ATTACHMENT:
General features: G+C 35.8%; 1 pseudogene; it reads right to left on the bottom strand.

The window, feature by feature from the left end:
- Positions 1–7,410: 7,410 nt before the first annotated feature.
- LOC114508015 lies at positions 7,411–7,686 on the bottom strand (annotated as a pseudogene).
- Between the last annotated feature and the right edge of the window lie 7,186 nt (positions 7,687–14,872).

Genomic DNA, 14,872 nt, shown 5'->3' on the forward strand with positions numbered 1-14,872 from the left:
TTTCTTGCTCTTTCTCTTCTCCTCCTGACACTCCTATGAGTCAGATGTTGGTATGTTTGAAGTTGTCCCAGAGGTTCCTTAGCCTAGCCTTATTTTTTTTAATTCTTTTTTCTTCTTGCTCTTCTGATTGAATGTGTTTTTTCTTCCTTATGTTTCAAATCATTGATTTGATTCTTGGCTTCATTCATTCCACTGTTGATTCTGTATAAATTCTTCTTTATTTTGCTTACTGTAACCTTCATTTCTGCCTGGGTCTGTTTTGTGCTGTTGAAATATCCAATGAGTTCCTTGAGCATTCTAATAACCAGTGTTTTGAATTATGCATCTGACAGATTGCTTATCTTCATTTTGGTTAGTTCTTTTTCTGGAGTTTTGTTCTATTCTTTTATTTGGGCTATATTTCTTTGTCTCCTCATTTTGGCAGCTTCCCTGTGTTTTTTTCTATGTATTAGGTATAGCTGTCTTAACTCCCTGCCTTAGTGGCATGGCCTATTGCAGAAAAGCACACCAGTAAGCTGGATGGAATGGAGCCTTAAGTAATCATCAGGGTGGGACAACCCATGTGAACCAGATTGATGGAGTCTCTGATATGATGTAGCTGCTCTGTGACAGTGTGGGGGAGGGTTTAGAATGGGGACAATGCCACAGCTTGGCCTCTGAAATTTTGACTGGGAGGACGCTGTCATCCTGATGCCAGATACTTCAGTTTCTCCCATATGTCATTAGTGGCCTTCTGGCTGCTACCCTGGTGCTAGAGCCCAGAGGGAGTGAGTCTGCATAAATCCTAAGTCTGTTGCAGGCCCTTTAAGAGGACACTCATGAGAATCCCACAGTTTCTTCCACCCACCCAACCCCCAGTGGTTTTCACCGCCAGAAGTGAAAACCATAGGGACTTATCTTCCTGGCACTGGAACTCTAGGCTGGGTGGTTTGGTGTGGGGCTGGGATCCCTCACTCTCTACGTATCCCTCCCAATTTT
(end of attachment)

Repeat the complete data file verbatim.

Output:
General features: G+C 35.8%; 1 pseudogene; it reads right to left on the bottom strand.

The window, feature by feature from the left end:
- Positions 1–7,410: 7,410 nt before the first annotated feature.
- LOC114508015 lies at positions 7,411–7,686 on the bottom strand (annotated as a pseudogene).
- Between the last annotated feature and the right edge of the window lie 7,186 nt (positions 7,687–14,872).

Genomic DNA, 14,872 nt, shown 5'->3' on the forward strand with positions numbered 1-14,872 from the left:
TTTCTTGCTCTTTCTCTTCTCCTCCTGACACTCCTATGAGTCAGATGTTGGTATGTTTGAAGTTGTCCCAGAGGTTCCTTAGCCTAGCCTTATTTTTTTTAATTCTTTTTTCTTCTTGCTCTTCTGATTGAATGTGTTTTTTCTTCCTTATGTTTCAAATCATTGATTTGATTCTTGGCTTCATTCATTCCACTGTTGATTCTGTATAAATTCTTCTTTATTTTGCTTACTGTAACCTTCATTTCTGCCTGGGTCTGTTTTGTGCTGTTGAAATATCCAATGAGTTCCTTGAGCATTCTAATAACCAGTGTTTTGAATTATGCATCTGACAGATTGCTTATCTTCATTTTGGTTAGTTCTTTTTCTGGAGTTTTGTTCTATTCTTTTATTTGGGCTATATTTCTTTGTCTCCTCATTTTGGCAGCTTCCCTGTGTTTTTTTCTATGTATTAGGTATAGCTGTCTTAACTCCCTGCCTTAGTGGCATGGCCTATTGCAGAAAAGCACACCAGTAAGCTGGATGGAATGGAGCCTTAAGTAATCATCAGGGTGGGACAACCCATGTGAACCAGATTGATGGAGTCTCTGATATGATGTAGCTGCTCTGTGACAGTGTGGGGGAGGGTTTAGAATGGGGACAATGCCACAGCTTGGCCTCTGAAATTTTGACTGGGAGGACGCTGTCATCCTGATGCCAGATACTTCAGTTTCTCCCATATGTCATTAGTGGCCTTCTGGCTGCTACCCTGGTGCTAGAGCCCAGAGGGAGTGAGTCTGCATAAATCCTAAGTCTGTTGCAGGCCCTTTAAGAGGACACTCATGAGAATCCCACAGTTTCTTCCACCCACCCAACCCCCAGTGGTTTTCACCGCCAGAAGTGAAAACCATAGGGACTTATCTTCCTGGCACTGGAACTCTAGGCTGGGTGGTTTGGTGTGGGGCTGGGATCCCTCACTCTCTACGTATCCCTCCCAATTTT